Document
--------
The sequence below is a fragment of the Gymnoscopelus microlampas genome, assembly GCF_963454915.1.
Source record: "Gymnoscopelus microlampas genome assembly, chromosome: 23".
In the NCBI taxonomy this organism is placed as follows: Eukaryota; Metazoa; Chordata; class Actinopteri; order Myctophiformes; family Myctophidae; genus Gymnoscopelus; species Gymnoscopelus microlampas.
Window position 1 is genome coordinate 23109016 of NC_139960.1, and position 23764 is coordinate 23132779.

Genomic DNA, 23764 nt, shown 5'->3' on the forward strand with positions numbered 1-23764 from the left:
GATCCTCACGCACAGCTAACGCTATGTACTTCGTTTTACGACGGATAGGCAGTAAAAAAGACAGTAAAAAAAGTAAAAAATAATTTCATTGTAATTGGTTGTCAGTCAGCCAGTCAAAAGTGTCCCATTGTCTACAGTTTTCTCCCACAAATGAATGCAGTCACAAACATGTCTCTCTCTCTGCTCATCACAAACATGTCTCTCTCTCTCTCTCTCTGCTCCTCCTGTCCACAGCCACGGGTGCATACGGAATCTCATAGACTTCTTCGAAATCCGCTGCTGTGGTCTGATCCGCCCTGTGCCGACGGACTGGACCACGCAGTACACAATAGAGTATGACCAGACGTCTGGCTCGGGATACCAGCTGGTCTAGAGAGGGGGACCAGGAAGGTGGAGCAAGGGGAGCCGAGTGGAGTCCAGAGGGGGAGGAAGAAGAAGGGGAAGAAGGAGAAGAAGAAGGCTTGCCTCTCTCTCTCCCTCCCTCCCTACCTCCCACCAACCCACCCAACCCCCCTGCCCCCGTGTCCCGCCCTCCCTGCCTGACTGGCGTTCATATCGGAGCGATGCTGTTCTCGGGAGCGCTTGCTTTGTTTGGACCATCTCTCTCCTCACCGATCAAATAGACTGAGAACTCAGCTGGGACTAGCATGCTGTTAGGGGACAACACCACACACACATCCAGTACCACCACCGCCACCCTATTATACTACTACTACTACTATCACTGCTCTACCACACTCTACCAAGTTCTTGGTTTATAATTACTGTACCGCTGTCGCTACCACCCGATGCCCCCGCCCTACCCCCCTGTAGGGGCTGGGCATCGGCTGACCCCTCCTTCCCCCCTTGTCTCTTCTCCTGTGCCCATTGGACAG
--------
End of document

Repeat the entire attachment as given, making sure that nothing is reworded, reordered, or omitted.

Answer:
The sequence below is a fragment of the Gymnoscopelus microlampas genome, assembly GCF_963454915.1.
Source record: "Gymnoscopelus microlampas genome assembly, chromosome: 23".
In the NCBI taxonomy this organism is placed as follows: Eukaryota; Metazoa; Chordata; class Actinopteri; order Myctophiformes; family Myctophidae; genus Gymnoscopelus; species Gymnoscopelus microlampas.
Window position 1 is genome coordinate 23109016 of NC_139960.1, and position 23764 is coordinate 23132779.

Genomic DNA, 23764 nt, shown 5'->3' on the forward strand with positions numbered 1-23764 from the left:
GATCCTCACGCACAGCTAACGCTATGTACTTCGTTTTACGACGGATAGGCAGTAAAAAAGACAGTAAAAAAAGTAAAAAATAATTTCATTGTAATTGGTTGTCAGTCAGCCAGTCAAAAGTGTCCCATTGTCTACAGTTTTCTCCCACAAATGAATGCAGTCACAAACATGTCTCTCTCTCTGCTCATCACAAACATGTCTCTCTCTCTCTCTCTCTGCTCCTCCTGTCCACAGCCACGGGTGCATACGGAATCTCATAGACTTCTTCGAAATCCGCTGCTGTGGTCTGATCCGCCCTGTGCCGACGGACTGGACCACGCAGTACACAATAGAGTATGACCAGACGTCTGGCTCGGGATACCAGCTGGTCTAGAGAGGGGGACCAGGAAGGTGGAGCAAGGGGAGCCGAGTGGAGTCCAGAGGGGGAGGAAGAAGAAGGGGAAGAAGGAGAAGAAGAAGGCTTGCCTCTCTCTCTCCCTCCCTCCCTACCTCCCACCAACCCACCCAACCCCCCTGCCCCCGTGTCCCGCCCTCCCTGCCTGACTGGCGTTCATATCGGAGCGATGCTGTTCTCGGGAGCGCTTGCTTTGTTTGGACCATCTCTCTCCTCACCGATCAAATAGACTGAGAACTCAGCTGGGACTAGCATGCTGTTAGGGGACAACACCACACACACATCCAGTACCACCACCGCCACCCTATTATACTACTACTACTACTATCACTGCTCTACCACACTCTACCAAGTTCTTGGTTTATAATTACTGTACCGCTGTCGCTACCACCCGATGCCCCCGCCCTACCCCCCTGTAGGGGCTGGGCATCGGCTGACCCCTCCTTCCCCCCTTGTCTCTTCTCCTGTGCCCATTGGACAG